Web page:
What would you do if your pest management provider asked to meet with you before the next service and said, “Based on a data analysis of your facility’s pest history, I’d like to reduce the rodent bait stations and traps set up around your property by 50%, and, instead, spend time proactively inspecting to prevent rodent issues.”
If you are like a majority of those responding to a University of Minnesota study, you would expect your service fees to drop along with the equipment reduction.
In reality, however, spending the same amount of time inspecting as was previously spent in checking stations will provide your plant with a much more preventive approach, which not only will provide for a more effective pest management program overall, but also will be more in line with the preventive controls focus of the Food Safety Modernization Act (FSMA).
To provide more explanation, I’d like to give a bit of background on the work I’ve done in this area. As discussed in a previous QA article (An Evolution in Rodent Management, November/December 2009), I have worked with a team of scientists and industry experts for the last several years assessing rodent management programs. It began as a sustainability initiative with Walmart, for which I worked with Purdue University on a 2 1/2-year field study to determine the efficacy of standard pest programs and whether rodenticide use could be reduced. While the research found that the rodent program could be more “green” (i.e., rodenticide reduced), a more surprising finding was that the number of traps could be reduced.
Since then, we not only have continued our research, but we have expanded it to implement and consult on next-generation rodent management programs for numerous food plants, warehouses, and distribution centers across the industry. The ultimate outcome of the research and programs is that there needs to be a dramatic shift in the emphasis of pest management practices.
At the Wall. For decades, rodent management has relied on the placement of stations or traps every [audit-specified number of] feet along a food facility’s fence line and around the building walls. The variable in number of feet was based on which audit scheme was being followed and/or who was inspecting the plant. And pest management providers spent all their time walking along the wall checking the stations and traps.
But what was the basis of those trap distances or even using traps as a sole method of control? If there was any science behind it, I could never find it. The closest thing I found was a 1940s Army program, which was based on a statistic that the average foraging range of rodents was 40 feet, so they placed traps 40 feet apart to keep rodents away.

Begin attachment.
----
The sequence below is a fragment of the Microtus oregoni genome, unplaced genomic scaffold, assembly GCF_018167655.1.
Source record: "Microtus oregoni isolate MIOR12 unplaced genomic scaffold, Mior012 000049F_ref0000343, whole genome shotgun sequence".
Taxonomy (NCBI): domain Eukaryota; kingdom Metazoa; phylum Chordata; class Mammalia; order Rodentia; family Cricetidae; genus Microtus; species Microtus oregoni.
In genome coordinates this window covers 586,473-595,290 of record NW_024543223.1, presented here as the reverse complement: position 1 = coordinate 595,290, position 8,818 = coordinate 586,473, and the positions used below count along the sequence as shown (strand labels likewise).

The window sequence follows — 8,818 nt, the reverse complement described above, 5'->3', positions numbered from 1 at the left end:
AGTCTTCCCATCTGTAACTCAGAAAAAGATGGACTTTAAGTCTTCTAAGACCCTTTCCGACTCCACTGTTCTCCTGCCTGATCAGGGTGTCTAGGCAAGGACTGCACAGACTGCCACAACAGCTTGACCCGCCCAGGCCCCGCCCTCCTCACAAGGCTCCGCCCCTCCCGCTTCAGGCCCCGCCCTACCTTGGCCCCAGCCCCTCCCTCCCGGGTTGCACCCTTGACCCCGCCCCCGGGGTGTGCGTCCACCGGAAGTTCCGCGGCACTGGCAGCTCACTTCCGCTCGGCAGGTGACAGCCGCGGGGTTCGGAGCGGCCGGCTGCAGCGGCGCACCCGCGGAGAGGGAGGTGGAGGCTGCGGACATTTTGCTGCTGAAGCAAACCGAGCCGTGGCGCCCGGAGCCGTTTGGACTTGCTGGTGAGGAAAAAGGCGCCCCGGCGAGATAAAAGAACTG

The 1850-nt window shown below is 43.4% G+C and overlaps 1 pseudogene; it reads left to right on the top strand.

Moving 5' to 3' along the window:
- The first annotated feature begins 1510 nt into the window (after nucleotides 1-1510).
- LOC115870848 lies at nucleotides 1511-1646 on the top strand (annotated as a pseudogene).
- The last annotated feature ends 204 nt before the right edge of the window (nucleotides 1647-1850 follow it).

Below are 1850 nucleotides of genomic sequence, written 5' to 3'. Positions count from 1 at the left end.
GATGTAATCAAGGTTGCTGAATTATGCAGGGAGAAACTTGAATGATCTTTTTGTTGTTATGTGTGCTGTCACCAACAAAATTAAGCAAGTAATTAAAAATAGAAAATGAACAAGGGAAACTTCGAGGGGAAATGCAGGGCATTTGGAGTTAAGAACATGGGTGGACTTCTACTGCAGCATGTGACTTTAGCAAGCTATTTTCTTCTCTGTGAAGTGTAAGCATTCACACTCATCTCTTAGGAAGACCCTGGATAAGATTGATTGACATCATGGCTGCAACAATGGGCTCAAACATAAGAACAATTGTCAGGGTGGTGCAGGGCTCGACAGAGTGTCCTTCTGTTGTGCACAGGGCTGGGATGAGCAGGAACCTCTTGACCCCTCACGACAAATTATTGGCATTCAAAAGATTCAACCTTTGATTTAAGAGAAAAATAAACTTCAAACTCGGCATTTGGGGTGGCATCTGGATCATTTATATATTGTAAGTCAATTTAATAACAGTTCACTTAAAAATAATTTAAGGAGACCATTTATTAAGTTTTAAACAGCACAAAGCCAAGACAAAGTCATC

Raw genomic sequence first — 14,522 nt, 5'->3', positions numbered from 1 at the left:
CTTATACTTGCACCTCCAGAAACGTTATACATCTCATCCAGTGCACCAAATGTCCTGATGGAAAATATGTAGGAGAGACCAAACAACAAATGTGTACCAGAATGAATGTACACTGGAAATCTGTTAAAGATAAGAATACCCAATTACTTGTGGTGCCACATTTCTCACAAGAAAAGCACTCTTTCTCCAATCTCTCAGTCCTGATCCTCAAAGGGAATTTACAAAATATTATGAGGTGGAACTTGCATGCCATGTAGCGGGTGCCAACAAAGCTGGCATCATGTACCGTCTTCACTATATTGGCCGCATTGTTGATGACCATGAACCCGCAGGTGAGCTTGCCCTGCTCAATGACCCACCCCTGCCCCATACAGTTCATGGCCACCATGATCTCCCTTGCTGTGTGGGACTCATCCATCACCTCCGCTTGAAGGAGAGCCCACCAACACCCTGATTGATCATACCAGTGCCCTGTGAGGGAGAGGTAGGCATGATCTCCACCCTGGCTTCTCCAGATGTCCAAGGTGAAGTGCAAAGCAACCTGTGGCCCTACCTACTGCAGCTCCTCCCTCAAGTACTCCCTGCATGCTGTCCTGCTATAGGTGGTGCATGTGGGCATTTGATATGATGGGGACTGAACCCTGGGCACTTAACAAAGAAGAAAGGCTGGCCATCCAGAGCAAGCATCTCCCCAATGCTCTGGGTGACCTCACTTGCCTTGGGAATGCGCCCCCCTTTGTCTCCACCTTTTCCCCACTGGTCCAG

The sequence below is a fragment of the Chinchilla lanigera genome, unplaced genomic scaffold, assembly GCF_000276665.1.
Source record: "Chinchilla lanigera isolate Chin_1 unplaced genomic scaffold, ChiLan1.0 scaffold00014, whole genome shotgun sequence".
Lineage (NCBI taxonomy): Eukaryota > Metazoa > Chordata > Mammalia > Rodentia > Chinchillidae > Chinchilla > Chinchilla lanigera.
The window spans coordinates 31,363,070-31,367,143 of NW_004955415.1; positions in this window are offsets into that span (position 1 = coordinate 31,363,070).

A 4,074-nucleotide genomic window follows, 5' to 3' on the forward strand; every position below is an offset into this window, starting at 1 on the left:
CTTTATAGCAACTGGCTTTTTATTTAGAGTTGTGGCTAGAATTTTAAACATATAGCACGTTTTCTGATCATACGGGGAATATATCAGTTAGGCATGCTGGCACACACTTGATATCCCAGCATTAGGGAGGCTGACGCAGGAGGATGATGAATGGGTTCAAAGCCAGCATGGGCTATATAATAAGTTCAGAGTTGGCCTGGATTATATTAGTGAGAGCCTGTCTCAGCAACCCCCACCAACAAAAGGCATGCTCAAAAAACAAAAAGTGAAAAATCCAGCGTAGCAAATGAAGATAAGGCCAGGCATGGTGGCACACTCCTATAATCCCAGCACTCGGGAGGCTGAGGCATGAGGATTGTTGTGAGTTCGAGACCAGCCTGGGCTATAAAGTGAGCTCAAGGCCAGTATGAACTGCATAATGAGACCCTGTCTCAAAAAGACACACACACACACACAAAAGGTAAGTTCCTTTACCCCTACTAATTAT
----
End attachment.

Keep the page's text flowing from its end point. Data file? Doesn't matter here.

Whether there was any accurate science behind that or not, our field research found that it provides little to no basis for trap placement at that (or any other pre-defined) distance around a food facility. Rather, we found that rodent problems are more likely to develop in the center of warehouse areas, having been brought in with incoming goods. Thus, you need to be very careful of the assumption that rodents come in from outside—and the reliance on traps to keep them from coming in that way.
This is because we found that, in most cases, an average of 60 percent of the traps that were placed had never caught a rodent, and in many cases, “activity” that was found at a trap or bait station was not necessarily that of rodents. Rather, non-target animals, such as voles, shrews, and snakes were being trapped or even insects, such as crickets, eating the bait.
This is not to say that rodents are never caught in traps, never eat the bait, or never come in from outside, but with the data showing that it is far less a hazard then the every-X-foot placement of traps would warrant, this should not be a facility’s first line of defense or even primary focus.
What should determine your defense? Data.
A pest management program should not be a cookie-cutter, one-size-fits-all, or let-us-tell-you-what-you-need program. No two food facilities are alike, so no two pest management programs should be exactly alike either. Rather, the program—just like all other aspects of the new FSMA rules—should be science- and risk-based, determined by thorough and ongoing inspection and historical data, with the program then based on and driven by the resulting data.
From this point on, then, the pest management service provider can use the time previously spent checking ineffectual traps and replacing bait eaten by non-target animals to proactively inspect and continue building data from which the program can be continuously improved, conducive conditions eliminated, and corrective action taken or recommended. Then, if and where warranted, minimal equipment can be placed—which is then used as monitoring tools to continue to derive data.
Additionally, your pest management provider can work with your dock workers to help train them on inspecting incoming trucks for evidence of rodents (or other pests), using blacklight to detect urine trails, etc.—so that you truly are preventing rodents at the source before they can infest your facility.
So if your pest management provider comes in for an upcoming service and tells you that he wants to start gradually reducing the number of rodent traps and stations, and instead spend time inspecting, don’t think this means that he’s reducing his service—or price. Instead, be thankful that you have a next-generation service provider, who is truly assessing the needs your facility and focusing the pest management program accordingly, rather than simply walking the wall in a one-size-fits-all, non-targeted service.